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23

You're talking about long-wave UV, or UV-A radiation. In the 80s, experts claimed that this was a safe wavelength. Protection against UV-A was not part of sunscreen in the early days. Consequently, UV-A was (and still is) used in tanning beds due to its perceived safety over UV-B. However, a lot of research has been done since. UV-A is well understood now ...


13

You will be interested in Aphakia, which is the lack of an eye lens usually through surgery but sometimes from birth. These individuals supposedly see UV as a whitish-blue or whitish-violet: This appears to be because the three types of colour receptor (red, green and blue) have similar sensitivity to ultraviolet, so it comes out as a mixture of all ...


6

The CDC's disinfection guidelines lists UV radiation between 328 and 210nm as effective for disinfection, with a maximum of bactericidal activity occurring between 240-280nm. At this wavelength DNA damage (Thymine dimers) is induced with a high rate. Due to practical reasons UV light is mostly used to disinfect water, if used in rooms there is some ...


5

There are (at least) two sides to this story. One is direct DNA damage being caused by UV-B light which happens to have photons with just the right amount of energy to interact with thymine. This has been known, and assumed not just during the 80s, but until the late 2000s to be The One major thing that causes cancer, or trouble in general (there's papers ...


4

Our skin contains quite a lot of water and I think this is answers the question: The absorption of UV light by this water goes drastically up when you shift to shorter wavelengts with a minimum absorption in the UV-A spectrum. See this figure (from here): So water has a very low absorption around 340-350nm (UV-A) and a very high absorption at shorter ...


4

First to address some of the comments: Concentrated UV damage does hurt your skin, it's called sunburn. Lighter amounts of UV damage can cause cancer over time. UV damage can be "felt", as can photonic pressure in extreme cases. The issue at hand is "what is detection." Back to your eyes: As addressed in this answer, the human retina is able to detect ...


3

Behar-Cohen et al. notes the periphery of the cornea has a focusing effect: UVR incident from the periphery is refracted into the eye, and due to the focusing effect of the cornea, UV radiation is on average 22-fold stronger at the nasal limbus, which is the typical site for pterygium and pinguecula. Moreover, UV radiation is on average eight times ...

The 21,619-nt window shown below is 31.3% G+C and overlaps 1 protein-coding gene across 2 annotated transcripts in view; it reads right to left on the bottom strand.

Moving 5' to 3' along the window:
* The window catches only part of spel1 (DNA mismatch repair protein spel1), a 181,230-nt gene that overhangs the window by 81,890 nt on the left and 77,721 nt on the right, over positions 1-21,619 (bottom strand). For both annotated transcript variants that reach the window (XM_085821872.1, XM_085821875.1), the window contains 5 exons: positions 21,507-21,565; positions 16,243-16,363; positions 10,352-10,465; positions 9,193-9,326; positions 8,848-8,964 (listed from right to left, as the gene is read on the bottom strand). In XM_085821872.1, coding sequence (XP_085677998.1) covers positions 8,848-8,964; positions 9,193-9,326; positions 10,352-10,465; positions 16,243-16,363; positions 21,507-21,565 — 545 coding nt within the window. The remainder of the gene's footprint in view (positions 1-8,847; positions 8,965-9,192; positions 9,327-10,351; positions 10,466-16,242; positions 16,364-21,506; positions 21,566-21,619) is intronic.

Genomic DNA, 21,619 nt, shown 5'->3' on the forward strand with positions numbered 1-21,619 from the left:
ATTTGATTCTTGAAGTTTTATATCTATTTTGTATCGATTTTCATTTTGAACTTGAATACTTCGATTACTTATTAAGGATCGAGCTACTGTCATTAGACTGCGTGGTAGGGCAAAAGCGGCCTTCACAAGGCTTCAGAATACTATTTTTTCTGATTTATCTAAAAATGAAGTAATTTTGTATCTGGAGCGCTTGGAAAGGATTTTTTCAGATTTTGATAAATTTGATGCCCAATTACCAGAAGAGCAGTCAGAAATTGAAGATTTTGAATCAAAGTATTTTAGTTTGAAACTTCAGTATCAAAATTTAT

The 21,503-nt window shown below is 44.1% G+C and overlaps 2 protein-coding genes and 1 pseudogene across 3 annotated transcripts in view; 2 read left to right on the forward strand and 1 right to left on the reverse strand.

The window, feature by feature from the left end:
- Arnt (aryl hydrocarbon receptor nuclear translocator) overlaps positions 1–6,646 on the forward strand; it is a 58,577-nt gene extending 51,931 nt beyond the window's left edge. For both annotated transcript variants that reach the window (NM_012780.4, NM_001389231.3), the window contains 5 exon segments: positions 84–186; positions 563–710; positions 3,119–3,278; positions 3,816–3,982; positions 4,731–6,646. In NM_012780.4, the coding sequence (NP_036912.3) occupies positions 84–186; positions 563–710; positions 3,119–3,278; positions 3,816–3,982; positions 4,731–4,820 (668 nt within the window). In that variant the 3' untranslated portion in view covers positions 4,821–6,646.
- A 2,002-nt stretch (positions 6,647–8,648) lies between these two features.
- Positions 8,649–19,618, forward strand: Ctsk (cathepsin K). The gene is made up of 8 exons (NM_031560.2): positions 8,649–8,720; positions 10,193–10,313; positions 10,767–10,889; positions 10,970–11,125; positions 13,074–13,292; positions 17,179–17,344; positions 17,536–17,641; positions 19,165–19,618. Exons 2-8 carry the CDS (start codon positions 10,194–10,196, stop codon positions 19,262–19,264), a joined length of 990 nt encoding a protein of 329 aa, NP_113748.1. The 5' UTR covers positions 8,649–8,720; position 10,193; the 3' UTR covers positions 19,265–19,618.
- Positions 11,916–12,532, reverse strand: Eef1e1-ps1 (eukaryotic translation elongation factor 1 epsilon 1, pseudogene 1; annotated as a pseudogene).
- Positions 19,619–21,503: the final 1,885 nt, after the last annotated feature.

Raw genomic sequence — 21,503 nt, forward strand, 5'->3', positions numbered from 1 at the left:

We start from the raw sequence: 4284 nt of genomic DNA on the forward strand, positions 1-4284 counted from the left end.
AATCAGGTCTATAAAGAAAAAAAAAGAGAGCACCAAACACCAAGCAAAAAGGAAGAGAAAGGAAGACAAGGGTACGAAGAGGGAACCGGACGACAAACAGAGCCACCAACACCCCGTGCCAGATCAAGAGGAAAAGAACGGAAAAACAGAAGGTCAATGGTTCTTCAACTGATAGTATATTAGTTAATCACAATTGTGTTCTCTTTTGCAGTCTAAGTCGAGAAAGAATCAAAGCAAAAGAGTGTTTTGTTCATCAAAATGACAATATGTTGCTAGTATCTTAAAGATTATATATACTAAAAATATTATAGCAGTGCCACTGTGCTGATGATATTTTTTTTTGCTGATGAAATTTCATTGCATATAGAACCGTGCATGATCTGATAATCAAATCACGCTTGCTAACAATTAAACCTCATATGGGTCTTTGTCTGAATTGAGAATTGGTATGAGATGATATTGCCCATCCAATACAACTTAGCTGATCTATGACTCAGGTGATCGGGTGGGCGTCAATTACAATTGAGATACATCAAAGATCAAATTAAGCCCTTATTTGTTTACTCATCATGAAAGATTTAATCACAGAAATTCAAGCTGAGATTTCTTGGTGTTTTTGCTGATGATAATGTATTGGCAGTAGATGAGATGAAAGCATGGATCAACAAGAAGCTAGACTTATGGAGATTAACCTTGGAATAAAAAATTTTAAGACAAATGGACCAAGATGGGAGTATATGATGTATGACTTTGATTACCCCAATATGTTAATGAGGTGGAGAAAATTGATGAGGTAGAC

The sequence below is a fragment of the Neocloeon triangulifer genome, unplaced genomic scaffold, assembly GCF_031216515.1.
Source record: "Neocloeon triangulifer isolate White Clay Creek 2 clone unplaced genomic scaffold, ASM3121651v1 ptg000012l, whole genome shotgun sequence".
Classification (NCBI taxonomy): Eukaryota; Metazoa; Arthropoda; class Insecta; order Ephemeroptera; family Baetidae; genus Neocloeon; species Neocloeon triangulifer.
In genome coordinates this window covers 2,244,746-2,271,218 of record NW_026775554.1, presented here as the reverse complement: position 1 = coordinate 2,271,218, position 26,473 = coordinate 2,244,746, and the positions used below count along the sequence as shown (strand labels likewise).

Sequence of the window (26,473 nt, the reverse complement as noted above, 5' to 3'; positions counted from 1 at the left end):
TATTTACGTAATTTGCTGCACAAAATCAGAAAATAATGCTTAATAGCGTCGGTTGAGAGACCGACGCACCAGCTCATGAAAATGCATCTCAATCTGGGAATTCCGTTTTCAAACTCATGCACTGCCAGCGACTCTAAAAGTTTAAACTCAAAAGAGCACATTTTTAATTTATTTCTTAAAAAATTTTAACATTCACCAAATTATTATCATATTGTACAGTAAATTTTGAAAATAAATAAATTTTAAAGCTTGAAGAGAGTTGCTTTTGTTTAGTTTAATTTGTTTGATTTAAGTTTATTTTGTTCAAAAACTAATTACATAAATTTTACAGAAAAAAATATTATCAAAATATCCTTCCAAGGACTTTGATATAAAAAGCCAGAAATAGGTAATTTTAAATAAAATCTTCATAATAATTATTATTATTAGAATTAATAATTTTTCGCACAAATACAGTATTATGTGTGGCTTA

3

The damage to your eye does not only come from UV exposure, but also from infrared (IR) radiation. Your eye contains a lens that focuses the incoming rays to a narrow point. This point would get very hot if you looked directly into the sun. This is comparable to focussing the sun on a piece of paper with a magnifying glass, it would start to burn. Also, the ...


2

Yes. Natural sunlight doesn't have a good substituent. Melatonin levels and circardian rhythms are directly affected by natural sunlight. As far as LEDs goes, a french study concluded that blue light may have photochemical risks and affect our retina. Source http://www.ledinside.com/knowledge/2014/4/...


1

You can make homemade bacterial growth medium. https://www.madaboutscience.com.au/shop/science-extra/post/grow-bacteria-on-homemade-agar-plates/ Basically it is just nutrient jello: beef stock, sugar, gelatin to make a firm surface. It would be nice to have all your cultures in uniform plates or cups. You could order petri dishes or use what you have ...


1

You should have a look at wikipedia > melanin. Melanin is a broad term for a group of natural pigments found in most organisms. [..] Melanin is an effective absorber of light; the pigment is able to dissipate over 99.9% of absorbed UV radiation.1 Because of this property, melanin is thought to protect skin cells from UVB radiation damage, reducing the ...


1

The wavelength of UV-C most effective at provoking mutagenesis in DNA is 260 nm, which has been shown to kill Cryptosporidium parvum at doses below 10 mJ/sq cm. http://www.ncbi.nlm.nih.gov/pubmed/12834745 In units of lux, 10^5 lux of sunlight has been shown to kill 99.9% of Aeromonas salmonicida after two hours of exposure. http://www.sciencedirect.com/...


1

UV Rays kill the cells by damaging the DNA. UV lights do not disrupt the cell membrane. If a cell is exposed to UV light, it creates THYMINE dimers (bond). Thymine dimers are the actual disruption in the kinks of DNA. UV exposure to skin is proportional to the cell damage. P53 is a gene product which takes care of fixing cell damage. However it has a ...


1

Some physical methods of sterilisation are in hospitals Steam autoclaving Dry heat – thermostat White light / UV light sterilization where continuous UV light has poor penetration. UV radiation heat is absorbed by proteins and nucleic acid. All micro-organisms contain tehm. They inactivate the DNA. There will be electronic and photochemical reactions ...


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